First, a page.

Clarissa
Astonishing -- a story most of us never knew or have forgotten. Did you know that sticky, smell, humble coal tar has given us everything from fashion's bright colors to a variety of medicines? I had no idea.

Unfortunately, the story is told in a strange order that makes it hard to follow, but the facts are interesting and the writer does his best to stick to what people really said and did.
Tom Schulte
Great idea and subject, but the author's awakward attempts to mix 19th Century chemist Perkin's life with science, fashion and the modern day never really blends well.
Michael
Quite interesting despite bogging down considerably in the middle. Mauve - it's a dye! it's a dessert topping! it helped fight tropical diseases!

and more!
Heather
Garfield's writing style is mostly matter-of-fact, with a few flashes of oddness or romance, which I wanted more of: I liked, for example, that he gave the recipe for Perkin's dye alongside a recipe for Nesselrode pudding (served at a jubilee dinner in New York celebrating Perkin's invention). I wanted more of that: my absolute favorite thing in the book was the long list of where color-names come from (chemicals flowers, places, fruits, common things, etc.).

Which isn't to say that the central...more
Deborah Biancotti
An interesting story, plainly told, about a modest man (William Perkin) whose dedication to science over fame meant he never fully exploited the benefits of his discoveries. Also some passing references to the dangers of arsenic & aniline colouring techniques of the 1800s, and where the science of colour has been and come to. With some irritating quotes from the nineties, I suppose to ground the biography as contemporarily relevant.

Although my little hardcover is physically beautiful and has...more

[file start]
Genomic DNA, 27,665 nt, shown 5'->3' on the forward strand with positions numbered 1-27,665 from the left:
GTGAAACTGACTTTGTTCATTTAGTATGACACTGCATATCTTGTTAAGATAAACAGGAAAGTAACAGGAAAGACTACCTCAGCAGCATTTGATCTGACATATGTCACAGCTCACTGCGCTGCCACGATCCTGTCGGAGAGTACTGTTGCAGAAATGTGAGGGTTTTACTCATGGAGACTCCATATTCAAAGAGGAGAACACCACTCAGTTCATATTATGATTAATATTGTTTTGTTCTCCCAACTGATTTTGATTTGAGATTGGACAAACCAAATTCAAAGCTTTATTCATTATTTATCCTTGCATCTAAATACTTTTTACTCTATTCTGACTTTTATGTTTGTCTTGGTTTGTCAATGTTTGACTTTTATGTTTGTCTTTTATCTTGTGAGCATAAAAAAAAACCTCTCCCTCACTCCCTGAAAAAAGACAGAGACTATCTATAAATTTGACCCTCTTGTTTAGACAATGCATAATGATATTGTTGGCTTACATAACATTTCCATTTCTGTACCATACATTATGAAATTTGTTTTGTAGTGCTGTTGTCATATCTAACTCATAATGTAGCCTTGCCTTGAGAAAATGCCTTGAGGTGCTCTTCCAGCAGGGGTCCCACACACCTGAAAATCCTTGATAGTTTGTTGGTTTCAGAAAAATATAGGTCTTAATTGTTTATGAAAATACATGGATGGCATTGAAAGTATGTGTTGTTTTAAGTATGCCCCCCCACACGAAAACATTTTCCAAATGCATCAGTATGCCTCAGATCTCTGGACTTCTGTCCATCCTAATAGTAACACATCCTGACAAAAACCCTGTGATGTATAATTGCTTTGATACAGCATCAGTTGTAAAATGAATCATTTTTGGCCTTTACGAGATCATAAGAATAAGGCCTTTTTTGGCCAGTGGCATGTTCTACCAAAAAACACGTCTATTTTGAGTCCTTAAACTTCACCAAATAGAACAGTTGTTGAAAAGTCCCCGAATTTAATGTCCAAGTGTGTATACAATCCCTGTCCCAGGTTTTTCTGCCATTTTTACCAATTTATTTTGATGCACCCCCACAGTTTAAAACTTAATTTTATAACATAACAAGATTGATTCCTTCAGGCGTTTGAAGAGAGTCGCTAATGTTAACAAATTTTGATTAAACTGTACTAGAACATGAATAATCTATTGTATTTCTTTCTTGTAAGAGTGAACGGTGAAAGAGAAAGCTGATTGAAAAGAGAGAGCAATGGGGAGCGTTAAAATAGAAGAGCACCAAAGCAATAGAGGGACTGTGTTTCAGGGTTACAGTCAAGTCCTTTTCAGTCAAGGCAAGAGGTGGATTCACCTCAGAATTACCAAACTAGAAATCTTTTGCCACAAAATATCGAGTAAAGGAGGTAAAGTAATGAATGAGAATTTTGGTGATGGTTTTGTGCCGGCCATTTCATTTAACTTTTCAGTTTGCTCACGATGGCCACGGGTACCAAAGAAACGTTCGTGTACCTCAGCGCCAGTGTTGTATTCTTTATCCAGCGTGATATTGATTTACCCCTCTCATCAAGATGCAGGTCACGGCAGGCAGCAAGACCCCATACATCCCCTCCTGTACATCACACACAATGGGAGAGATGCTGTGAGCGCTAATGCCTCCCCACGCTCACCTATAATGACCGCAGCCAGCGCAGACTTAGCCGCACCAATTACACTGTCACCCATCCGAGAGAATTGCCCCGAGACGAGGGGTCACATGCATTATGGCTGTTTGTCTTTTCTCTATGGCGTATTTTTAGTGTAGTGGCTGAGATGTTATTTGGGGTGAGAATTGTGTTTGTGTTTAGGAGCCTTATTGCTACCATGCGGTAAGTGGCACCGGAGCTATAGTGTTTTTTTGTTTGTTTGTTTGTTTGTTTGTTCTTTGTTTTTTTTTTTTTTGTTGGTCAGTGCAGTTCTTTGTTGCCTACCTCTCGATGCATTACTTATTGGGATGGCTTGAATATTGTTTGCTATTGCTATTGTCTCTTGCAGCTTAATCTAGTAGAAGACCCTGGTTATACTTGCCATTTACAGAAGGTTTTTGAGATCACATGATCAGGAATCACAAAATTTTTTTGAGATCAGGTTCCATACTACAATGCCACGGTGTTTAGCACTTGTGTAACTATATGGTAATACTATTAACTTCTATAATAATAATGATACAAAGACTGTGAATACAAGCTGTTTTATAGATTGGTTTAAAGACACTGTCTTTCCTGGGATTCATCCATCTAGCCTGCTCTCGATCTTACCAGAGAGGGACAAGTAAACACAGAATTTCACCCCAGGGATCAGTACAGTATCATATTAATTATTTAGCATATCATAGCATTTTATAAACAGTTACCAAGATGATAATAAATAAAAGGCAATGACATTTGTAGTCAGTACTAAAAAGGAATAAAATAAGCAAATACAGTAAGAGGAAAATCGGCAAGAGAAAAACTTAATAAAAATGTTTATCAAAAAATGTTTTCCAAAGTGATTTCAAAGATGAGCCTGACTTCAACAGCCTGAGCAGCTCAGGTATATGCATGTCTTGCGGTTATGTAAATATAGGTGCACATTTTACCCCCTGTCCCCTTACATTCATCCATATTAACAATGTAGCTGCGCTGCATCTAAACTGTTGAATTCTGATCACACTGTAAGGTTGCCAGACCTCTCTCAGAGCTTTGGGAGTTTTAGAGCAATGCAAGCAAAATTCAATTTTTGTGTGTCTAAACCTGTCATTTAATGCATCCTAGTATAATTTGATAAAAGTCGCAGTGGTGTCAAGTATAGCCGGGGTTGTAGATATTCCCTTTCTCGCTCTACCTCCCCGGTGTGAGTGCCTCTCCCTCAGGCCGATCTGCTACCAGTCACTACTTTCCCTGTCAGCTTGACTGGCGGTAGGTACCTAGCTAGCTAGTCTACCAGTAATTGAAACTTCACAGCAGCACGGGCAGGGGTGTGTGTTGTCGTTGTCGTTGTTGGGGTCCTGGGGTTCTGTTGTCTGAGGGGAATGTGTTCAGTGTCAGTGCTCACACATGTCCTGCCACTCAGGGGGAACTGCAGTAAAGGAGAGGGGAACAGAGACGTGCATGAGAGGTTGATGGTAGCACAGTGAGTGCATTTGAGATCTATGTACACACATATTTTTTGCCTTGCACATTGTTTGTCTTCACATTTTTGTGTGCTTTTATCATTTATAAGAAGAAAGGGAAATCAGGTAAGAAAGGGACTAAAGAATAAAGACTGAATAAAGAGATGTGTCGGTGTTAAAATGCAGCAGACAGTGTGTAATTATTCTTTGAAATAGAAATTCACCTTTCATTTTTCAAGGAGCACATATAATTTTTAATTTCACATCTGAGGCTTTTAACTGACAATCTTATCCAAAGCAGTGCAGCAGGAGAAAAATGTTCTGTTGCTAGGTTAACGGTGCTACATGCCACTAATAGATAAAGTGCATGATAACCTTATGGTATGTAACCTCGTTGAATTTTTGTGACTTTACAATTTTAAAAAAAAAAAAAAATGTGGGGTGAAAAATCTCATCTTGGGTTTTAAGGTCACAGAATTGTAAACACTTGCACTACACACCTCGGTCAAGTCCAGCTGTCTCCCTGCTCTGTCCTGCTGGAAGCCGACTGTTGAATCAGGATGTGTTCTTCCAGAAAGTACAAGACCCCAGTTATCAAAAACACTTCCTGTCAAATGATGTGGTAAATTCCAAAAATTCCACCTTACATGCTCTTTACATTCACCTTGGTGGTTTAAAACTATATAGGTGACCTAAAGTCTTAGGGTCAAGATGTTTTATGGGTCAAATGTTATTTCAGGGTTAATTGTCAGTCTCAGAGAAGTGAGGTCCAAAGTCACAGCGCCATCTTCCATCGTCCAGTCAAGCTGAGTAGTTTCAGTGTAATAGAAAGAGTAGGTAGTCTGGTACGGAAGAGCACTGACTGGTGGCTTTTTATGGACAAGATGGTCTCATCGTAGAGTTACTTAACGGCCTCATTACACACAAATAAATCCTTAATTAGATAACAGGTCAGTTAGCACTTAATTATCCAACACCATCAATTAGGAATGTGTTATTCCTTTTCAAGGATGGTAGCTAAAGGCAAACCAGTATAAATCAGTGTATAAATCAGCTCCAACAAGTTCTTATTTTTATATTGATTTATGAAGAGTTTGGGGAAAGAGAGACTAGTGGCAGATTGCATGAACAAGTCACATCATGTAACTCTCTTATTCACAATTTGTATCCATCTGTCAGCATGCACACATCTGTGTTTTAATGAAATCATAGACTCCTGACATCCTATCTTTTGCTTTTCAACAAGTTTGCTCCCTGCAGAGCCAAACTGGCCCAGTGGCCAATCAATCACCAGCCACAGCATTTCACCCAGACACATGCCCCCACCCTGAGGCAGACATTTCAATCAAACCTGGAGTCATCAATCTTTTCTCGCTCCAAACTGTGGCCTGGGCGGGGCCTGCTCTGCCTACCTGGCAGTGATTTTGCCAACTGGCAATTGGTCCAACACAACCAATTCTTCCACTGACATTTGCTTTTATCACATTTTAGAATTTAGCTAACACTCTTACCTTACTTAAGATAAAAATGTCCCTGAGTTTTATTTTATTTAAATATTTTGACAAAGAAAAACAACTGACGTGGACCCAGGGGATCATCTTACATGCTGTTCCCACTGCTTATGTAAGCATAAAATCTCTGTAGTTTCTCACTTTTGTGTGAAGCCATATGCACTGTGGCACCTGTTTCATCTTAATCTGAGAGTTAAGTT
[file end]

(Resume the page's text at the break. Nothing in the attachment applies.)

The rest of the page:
Stephen
Gosh I liked this book. High school chemistry was a long time ago——back when there were only 12 known elements––and I would never have thought that a book about chemistry and a chemist could be so engaging. But it was.

And his discovery? Mauve! It’s not even a color I have an affinity, it's not in my wardrobe. Not a color I go out of my way to admire, but when I came across this book, it intrigued me.

It’s the story of William Perkin an English chemist who in 1856 was trying to create artificial...more
Trena
May 24, 2010 Trena rated it 2 of 5 stars
Recommended to Trena by: Vivienne
This is the kind of book that gives history a bad name. The format is very "so and so was born on such and such date, and then on this date he did this." No emotional content, no larger over-arching narrative, nothing compelling whatsoever (and it covered two world wars in which dye works played some non-trivial role!). It could possibly have been more boring, but I'm not sure how. For instance, it contained no fewer than five seemingly real-time accounts of nine hour celebratory banquets held i...more
Jenny GB
This book details William Perkin's discovery of mauve. He comes across the color while he is working with coal tar and attempting to find some medicinal applications. He dyes a cloth that color, showed it to dyers that were enthusiastic about it, and then began to put together the means to produce the color (no easy task). The first half of the book details his life before and after the discovery as well as the changes that happened because of his work during his lifetime. The second half of the...more
Dolly
Highly technical, this story offers the life story of William Perkin and the long-term results of his accidental discovery. It was the April 2013 selection for my local book club and if it weren't for that, I'm not sure if I'd have ever read this book.

The narrative is informative and interesting, but I would caution that much of the chemistry discussed is probably best suited for those with strong chemistry backgrounds.

Overall, I found this book to offer a fascinating look at the background of...more
Caroline